This is the third transition in the CAR since January 2013. The first was a coalition government made up of the Bozizé camp, the Séléka and the political opposition. The second transition started after the Séléka coup on 24 March 2013 with a government made up of the Séléka and the political opposition.

Everybody is now wondering who will be in the third transitional government, knowing that stability and effectiveness will depend on its composition. Given that the selection process for the president faced criticism, the new government will have to incorporate the main political forces. If not, the heads of the political parties, who were excluded from the presidential race, will seek to destabilise the Samba-Panza government. Pro-Bozizé politicians, for instance, would not hesitate to mobilise in the streets and use anti-balaka fighters to put pressure on the new authorities.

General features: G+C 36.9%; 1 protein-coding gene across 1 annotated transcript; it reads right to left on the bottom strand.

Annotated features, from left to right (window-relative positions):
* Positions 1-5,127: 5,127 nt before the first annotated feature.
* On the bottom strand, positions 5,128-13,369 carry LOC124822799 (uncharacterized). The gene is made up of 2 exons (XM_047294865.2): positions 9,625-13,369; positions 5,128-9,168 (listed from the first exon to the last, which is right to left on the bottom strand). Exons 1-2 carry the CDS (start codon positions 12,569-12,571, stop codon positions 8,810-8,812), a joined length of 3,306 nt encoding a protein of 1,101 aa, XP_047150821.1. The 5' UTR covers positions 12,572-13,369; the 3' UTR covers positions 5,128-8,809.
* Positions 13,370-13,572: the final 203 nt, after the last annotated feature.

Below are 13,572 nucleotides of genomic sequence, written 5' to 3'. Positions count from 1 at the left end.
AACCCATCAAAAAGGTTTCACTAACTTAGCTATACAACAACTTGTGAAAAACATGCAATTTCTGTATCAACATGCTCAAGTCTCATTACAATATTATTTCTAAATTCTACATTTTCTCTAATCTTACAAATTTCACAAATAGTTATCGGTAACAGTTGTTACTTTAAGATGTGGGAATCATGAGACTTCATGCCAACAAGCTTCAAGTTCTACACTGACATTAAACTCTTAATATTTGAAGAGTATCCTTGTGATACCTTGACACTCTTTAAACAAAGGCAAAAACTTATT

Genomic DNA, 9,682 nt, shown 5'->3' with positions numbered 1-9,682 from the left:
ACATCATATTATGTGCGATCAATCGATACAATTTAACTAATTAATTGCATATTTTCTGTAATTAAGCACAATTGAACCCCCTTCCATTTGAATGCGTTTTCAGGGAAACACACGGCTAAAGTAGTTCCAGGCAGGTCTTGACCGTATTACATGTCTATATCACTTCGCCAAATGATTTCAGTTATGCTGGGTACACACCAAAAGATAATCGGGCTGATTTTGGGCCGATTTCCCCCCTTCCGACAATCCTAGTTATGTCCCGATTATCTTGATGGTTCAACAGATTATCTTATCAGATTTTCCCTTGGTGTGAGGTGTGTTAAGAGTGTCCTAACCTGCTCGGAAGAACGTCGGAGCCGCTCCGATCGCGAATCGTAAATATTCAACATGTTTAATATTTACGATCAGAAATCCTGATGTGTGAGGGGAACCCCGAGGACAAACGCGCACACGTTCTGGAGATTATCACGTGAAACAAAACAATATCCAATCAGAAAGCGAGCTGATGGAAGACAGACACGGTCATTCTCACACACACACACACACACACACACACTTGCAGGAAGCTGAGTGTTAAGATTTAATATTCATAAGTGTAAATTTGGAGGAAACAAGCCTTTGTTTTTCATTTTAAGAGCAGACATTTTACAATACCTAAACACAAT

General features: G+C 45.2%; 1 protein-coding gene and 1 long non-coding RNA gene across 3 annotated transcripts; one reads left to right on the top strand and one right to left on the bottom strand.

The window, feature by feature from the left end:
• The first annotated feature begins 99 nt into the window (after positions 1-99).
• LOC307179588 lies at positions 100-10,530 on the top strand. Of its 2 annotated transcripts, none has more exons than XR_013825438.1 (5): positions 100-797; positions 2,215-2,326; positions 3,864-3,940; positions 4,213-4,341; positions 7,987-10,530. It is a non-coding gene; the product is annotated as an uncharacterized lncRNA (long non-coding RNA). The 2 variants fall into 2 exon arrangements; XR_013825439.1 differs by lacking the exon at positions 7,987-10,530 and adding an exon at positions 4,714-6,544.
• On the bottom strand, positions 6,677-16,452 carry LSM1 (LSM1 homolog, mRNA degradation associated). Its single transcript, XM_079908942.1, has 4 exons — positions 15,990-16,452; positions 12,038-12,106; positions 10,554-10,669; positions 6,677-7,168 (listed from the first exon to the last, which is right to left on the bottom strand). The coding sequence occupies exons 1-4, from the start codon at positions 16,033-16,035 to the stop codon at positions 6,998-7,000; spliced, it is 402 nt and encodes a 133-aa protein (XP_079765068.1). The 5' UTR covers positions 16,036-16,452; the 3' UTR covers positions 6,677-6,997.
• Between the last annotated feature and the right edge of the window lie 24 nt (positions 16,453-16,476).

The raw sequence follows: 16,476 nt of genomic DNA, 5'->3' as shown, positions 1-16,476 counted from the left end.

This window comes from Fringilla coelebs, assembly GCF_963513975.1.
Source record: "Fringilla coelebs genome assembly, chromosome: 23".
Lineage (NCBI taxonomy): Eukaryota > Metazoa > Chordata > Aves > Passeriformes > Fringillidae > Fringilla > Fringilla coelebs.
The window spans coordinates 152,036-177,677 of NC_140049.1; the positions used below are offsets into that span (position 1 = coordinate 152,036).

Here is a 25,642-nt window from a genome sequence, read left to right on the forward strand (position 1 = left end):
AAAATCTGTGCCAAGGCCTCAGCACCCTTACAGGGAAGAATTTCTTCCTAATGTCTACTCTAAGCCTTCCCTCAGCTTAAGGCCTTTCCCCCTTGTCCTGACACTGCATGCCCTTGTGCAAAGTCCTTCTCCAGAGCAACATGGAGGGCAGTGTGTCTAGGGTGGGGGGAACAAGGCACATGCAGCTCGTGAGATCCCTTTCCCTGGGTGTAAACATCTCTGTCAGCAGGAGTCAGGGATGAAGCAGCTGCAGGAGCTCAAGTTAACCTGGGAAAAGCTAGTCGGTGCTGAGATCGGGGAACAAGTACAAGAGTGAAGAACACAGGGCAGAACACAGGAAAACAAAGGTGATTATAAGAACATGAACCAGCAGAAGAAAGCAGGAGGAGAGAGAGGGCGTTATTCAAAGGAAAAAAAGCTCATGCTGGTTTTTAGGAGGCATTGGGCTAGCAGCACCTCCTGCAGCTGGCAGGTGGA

The new administration’s first governance test will be security in Bangui, including protecting the tens of thousands of displaced in formal and informal camps. Since Djotodia’s dismissal, the Bangui security problem has been suspended but not solved. The risk of fighting between Séléka combatants and the anti-balaka militia remains high. The Séléka are gathered into four military camps in the city, where they are under guard, but what will be done with these fighters remains unclear. An effective disarmament, demobilisation and reintegration program – one that avoids such past mistakes as simply bringing ex-fighters into new police and military units — needs to be a high priority for international peacekeeping, whoever is in the lead. Anti-balaka militia representatives have stated that the militias will not disarm as long as the international forces (the AU-led mission, known as MISCA, and France’s Sangaris mission) have not disarmed the Séléka fighters.